What is Frozen Shoulder?

Currently, about one in every 20 Americans suffer from frozen shoulder although the causes are not totally understood. You may now be experiencing it, or may be one of your loved ones. That is why it's important to get informed and be ready to deal with this problem. Take your time to read the following article to learn all you need to know about frozen shoulder.

Brief Explanation of Frozen Shoulder
Frozen shoulder is the common term for a disorder called adhesise capsulitis. This disease is characterized by motionless shoulders sometimes accompanied by pain or stiffness. Frozen shoulder is not characterized by sharp, searing pains. In fact, the pain associated with this order is usually more of a dull ache. Patients often report that attempting to move the arm only intensifies the pain. Patients suffering from frozen shoulder can not move the shoulder normally.
The good news is that frozen shoulder is a condition that is fairly easy to diagnose. Since these symptoms could also signify the presence of a rotator cuff injury, you should consult your doctor. He will give you an exam and possibly order an X-ray or MRI to give you proper diagnosis.

Causes of Frozen Shoulder
Frozen Shoulder occurs when the capsule encompassing the shoulder joint is contracted and thickened. Although doctors can't really determine a clear-cut cause for this disorder, it has been noted that there are other medical problems linked to it. Diabetics are most at risk for frozen shoulder. Also, people with such conditions as cardiac disease, hyperthyroidism, hypothyroidism, or Parkinson's are prone to suffer from frozen shoulder. If you think you may have the early stages of this disorder, consulting a doctor for instruction on how to keep the shoulder mobile after injury may help you avoid this uncomfortable problem.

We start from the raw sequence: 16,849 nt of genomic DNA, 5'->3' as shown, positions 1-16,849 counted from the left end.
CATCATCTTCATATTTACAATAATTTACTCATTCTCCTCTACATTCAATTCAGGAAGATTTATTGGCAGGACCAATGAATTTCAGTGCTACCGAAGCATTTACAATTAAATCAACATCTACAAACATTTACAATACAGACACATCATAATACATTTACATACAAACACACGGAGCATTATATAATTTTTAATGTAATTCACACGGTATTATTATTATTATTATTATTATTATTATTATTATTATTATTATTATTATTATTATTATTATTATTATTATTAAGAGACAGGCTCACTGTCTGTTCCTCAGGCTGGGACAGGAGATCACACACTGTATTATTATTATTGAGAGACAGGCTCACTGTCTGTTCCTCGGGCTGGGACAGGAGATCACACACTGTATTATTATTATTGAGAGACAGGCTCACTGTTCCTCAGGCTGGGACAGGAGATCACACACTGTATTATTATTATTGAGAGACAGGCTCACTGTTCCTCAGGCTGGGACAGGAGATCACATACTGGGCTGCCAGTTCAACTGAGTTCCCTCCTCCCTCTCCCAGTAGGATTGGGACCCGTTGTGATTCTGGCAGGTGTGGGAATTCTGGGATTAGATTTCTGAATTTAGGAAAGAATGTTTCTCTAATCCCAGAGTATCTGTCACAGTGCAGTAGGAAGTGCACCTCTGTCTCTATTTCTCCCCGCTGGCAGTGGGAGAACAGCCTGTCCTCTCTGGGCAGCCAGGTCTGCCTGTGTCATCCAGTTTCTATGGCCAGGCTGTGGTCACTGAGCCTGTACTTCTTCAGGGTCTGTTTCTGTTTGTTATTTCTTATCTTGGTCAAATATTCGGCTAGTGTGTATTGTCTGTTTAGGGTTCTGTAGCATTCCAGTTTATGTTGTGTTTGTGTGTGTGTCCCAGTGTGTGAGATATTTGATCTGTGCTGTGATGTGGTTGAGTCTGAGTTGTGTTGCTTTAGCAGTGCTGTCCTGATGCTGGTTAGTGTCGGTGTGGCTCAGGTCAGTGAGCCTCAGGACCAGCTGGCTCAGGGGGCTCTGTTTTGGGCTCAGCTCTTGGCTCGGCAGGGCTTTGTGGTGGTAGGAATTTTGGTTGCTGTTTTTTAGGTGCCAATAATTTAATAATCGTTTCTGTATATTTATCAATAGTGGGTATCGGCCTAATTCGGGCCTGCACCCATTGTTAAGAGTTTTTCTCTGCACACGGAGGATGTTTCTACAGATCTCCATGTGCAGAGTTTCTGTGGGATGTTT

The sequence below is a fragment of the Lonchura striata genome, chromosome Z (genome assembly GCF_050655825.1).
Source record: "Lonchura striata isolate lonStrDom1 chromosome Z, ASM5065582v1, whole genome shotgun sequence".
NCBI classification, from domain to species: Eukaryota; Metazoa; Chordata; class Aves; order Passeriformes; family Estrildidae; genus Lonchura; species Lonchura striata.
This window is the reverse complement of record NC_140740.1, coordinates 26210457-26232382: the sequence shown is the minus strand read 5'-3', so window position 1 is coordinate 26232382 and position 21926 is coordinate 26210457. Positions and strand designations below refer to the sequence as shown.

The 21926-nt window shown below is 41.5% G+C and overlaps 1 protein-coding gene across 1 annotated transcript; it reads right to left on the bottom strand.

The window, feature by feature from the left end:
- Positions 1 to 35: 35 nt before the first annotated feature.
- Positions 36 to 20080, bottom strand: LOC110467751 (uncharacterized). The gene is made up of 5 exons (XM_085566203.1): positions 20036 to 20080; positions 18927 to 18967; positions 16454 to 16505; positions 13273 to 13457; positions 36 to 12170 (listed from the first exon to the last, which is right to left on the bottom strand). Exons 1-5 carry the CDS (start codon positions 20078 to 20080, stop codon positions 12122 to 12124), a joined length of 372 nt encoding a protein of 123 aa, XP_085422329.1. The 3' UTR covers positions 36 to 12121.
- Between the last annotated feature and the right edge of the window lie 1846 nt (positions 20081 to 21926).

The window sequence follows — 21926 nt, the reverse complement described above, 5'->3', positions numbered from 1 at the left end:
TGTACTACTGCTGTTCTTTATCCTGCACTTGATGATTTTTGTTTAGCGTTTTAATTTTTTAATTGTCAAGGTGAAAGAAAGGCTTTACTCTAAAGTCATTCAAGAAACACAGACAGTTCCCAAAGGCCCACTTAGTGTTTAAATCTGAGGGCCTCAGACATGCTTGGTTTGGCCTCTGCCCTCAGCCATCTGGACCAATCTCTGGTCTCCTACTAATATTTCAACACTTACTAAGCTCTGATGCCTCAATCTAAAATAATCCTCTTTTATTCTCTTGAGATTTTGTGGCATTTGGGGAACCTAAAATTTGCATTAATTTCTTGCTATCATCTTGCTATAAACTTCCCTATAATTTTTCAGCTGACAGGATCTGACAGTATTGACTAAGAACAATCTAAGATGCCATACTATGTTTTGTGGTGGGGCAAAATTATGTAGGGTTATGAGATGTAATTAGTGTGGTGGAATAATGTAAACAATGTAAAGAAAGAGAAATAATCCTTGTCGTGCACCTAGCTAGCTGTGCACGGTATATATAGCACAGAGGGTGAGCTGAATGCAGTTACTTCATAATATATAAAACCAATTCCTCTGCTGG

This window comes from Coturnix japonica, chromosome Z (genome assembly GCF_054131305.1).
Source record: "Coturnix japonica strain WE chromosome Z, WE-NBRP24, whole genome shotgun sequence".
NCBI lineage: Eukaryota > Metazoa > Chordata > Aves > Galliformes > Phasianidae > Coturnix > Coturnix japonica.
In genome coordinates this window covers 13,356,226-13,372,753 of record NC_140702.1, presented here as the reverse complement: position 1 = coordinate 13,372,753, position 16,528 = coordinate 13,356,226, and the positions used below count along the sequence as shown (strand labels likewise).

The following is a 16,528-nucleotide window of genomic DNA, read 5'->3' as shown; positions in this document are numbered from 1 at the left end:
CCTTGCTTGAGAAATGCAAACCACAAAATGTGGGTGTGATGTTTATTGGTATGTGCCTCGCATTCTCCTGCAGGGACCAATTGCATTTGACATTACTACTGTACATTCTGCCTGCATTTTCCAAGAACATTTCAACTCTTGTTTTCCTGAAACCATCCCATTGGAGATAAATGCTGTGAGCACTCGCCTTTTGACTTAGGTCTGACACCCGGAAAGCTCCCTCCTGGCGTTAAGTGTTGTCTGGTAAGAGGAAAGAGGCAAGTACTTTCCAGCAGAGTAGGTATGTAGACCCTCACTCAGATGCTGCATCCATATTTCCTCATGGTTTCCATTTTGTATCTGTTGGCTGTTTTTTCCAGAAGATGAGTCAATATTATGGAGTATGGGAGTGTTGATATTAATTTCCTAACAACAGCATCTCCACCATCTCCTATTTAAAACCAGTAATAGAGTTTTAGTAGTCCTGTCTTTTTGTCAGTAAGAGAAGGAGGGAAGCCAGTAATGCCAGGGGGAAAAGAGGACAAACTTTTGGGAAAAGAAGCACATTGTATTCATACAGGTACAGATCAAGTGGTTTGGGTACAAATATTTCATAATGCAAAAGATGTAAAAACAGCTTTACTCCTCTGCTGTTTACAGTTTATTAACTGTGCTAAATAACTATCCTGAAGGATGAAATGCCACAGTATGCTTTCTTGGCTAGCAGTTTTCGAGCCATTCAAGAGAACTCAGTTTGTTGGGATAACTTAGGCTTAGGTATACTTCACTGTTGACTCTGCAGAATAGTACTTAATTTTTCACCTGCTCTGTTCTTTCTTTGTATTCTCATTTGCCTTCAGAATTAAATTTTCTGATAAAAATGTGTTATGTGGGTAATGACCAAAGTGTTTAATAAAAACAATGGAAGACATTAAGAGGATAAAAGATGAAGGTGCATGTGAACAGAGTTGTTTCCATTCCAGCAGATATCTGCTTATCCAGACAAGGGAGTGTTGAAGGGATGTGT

Phases of Frozen Shoulder
Doctors have found that this disorder actually has three phases.

  • The first phase has been dubbed "freezing". This marks the beginning of the shoulder pain. Lasting anywhere from six weeks to nine months, this is the beginning of an uncomfortable problem.

  • Phase two of frozen shoulder is the "frozen" stage. Although a patient may be reporting a bit of decline in shoulder pain levels, the stiffness persists and continues anywhere from four to nine months.
  • The last and final phase of frozen shoulder is the "thawing" stage. This is a slow process, generally ranging between 5 months and a more than two years, this is where motion in the shoulder slowly begins to return to normal.

Coping with Frozen Shoulder

Although frozen shoulder is an uncomfortable and sometimes frustrating disorder that can linger for two or three years, the condition usually rectifies itself. You will get better on your own, eventually. The main issue is to remain comfortable until that time arrives. Your doctor may recommend an anti-inflammatory medication such as ibuprofen. In more extreme cases, you may want to enroll in some sort of physical therapy to help restore motion to your shoulder.

If you are experiencing any type of back, neck, or shoulder pain, be sure that you are sleeping on the proper bedding. Choose a mattress that is comfortable and a pillow that provides the right support for proper spine alignment. Consult with your doctor about the pain you are having since it could be the indication of something more serious than frozen shoulder.


Written by Dr. Joseph J. Berke, M.D., Ph.D.
Discover how sleeping on The Sleep Better Pillow can change your life.
Dr. Joseph J. Berke is an author and inventor dedicated to helping people get a better nights rest

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